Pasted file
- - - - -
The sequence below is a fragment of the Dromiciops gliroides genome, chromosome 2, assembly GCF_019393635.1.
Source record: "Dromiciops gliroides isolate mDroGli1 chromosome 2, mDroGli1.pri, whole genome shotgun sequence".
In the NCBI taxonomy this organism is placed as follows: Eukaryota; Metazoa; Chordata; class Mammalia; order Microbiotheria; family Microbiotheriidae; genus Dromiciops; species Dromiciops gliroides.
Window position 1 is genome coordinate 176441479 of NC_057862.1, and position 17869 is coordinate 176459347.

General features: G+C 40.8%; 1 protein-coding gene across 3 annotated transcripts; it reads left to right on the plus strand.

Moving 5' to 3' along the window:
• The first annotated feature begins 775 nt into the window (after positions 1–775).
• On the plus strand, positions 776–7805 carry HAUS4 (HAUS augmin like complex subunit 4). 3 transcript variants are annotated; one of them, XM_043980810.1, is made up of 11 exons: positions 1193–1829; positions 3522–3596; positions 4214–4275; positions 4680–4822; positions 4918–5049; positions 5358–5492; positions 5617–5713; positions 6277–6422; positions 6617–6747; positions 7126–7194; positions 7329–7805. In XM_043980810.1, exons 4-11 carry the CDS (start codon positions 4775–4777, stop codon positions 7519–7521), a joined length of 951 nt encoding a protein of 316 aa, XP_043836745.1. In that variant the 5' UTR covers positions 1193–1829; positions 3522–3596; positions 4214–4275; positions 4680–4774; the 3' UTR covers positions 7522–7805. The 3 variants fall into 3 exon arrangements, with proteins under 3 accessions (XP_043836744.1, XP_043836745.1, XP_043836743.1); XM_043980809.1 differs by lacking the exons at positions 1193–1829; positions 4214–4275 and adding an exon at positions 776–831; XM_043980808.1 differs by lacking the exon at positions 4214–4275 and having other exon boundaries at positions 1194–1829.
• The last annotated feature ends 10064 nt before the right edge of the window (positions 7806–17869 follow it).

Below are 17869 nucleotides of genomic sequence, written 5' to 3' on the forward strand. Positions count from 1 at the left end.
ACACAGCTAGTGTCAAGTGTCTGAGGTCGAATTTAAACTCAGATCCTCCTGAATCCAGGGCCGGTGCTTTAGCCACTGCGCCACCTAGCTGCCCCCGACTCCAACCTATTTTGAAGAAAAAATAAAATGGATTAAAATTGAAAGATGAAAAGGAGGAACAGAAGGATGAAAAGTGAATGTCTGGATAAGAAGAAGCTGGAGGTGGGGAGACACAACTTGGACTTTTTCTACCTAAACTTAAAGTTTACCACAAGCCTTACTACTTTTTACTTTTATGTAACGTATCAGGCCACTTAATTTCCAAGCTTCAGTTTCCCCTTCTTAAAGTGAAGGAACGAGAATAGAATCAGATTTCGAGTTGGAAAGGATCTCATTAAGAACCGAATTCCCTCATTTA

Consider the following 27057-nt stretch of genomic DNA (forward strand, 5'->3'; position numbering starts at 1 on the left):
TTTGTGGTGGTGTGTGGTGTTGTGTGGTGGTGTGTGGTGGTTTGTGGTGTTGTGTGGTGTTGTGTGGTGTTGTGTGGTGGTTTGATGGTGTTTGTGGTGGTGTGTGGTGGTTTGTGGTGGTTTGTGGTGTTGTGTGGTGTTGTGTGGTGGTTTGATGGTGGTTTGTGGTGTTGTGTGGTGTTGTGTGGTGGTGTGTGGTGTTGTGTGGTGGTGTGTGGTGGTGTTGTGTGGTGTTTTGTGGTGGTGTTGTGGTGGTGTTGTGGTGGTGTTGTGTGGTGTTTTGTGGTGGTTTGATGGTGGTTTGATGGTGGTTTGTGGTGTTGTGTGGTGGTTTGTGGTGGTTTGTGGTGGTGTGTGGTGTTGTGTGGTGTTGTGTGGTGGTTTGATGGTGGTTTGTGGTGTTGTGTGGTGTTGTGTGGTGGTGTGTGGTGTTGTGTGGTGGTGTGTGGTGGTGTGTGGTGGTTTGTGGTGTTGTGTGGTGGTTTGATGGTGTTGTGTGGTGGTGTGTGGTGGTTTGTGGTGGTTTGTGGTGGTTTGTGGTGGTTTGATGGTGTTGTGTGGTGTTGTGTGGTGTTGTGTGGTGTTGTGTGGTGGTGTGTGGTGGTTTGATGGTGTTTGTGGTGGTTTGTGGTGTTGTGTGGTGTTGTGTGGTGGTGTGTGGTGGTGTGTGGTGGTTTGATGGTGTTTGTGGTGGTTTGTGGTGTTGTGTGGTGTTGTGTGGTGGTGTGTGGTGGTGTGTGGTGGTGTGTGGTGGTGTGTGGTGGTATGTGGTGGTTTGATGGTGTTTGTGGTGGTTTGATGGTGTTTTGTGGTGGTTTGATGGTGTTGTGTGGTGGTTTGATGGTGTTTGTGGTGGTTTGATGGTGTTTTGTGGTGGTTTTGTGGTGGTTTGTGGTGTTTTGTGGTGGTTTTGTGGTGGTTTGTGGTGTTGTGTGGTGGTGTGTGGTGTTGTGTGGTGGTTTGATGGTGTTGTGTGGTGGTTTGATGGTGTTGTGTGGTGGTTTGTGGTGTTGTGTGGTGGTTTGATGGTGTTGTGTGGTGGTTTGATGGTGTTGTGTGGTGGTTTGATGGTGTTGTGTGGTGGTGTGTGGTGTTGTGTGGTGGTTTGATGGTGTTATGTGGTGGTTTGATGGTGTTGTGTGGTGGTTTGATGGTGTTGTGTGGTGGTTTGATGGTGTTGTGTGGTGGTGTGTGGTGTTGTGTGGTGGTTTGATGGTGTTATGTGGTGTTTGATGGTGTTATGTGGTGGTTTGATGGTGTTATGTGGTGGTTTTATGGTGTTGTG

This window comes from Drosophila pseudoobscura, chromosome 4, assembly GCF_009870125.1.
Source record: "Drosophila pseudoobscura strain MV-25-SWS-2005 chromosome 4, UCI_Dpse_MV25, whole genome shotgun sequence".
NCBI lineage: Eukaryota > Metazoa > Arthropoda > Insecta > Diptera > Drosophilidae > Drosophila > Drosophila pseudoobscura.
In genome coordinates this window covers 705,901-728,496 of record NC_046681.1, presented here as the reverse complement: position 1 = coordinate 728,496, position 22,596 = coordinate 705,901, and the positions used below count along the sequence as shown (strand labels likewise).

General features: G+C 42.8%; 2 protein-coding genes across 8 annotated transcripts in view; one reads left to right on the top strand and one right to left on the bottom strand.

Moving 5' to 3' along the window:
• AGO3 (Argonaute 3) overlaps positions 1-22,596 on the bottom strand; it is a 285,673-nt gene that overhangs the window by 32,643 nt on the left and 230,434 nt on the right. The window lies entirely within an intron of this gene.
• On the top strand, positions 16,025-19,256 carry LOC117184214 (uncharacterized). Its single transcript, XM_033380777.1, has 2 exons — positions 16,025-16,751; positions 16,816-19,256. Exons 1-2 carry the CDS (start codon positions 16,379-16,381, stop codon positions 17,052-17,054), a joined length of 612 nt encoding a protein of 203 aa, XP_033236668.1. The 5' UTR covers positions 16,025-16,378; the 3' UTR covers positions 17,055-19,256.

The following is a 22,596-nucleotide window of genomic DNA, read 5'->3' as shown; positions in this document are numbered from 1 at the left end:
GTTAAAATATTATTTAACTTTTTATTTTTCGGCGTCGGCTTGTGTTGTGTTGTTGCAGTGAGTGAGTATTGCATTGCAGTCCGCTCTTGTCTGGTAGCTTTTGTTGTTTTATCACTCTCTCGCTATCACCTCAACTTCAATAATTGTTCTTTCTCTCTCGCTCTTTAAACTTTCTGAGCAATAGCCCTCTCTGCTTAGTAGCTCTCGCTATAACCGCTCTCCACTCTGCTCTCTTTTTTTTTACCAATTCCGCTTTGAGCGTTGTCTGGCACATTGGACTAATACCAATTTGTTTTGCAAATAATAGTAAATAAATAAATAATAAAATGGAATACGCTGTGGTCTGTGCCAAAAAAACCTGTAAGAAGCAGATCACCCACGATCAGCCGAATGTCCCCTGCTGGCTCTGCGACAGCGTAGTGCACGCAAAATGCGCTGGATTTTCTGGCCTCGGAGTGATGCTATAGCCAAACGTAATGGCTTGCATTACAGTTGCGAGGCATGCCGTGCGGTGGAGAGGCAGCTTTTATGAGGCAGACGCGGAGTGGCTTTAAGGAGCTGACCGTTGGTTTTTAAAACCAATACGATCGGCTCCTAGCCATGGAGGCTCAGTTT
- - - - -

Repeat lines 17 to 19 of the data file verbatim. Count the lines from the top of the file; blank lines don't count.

In genome coordinates this window covers 705,901-728,496 of record NC_046681.1, presented here as the reverse complement: position 1 = coordinate 728,496, position 22,596 = coordinate 705,901, and the positions used below count along the sequence as shown (strand labels likewise).

General features: G+C 42.8%; 2 protein-coding genes across 8 annotated transcripts in view; one reads left to right on the top strand and one right to left on the bottom strand.

Moving 5' to 3' along the window: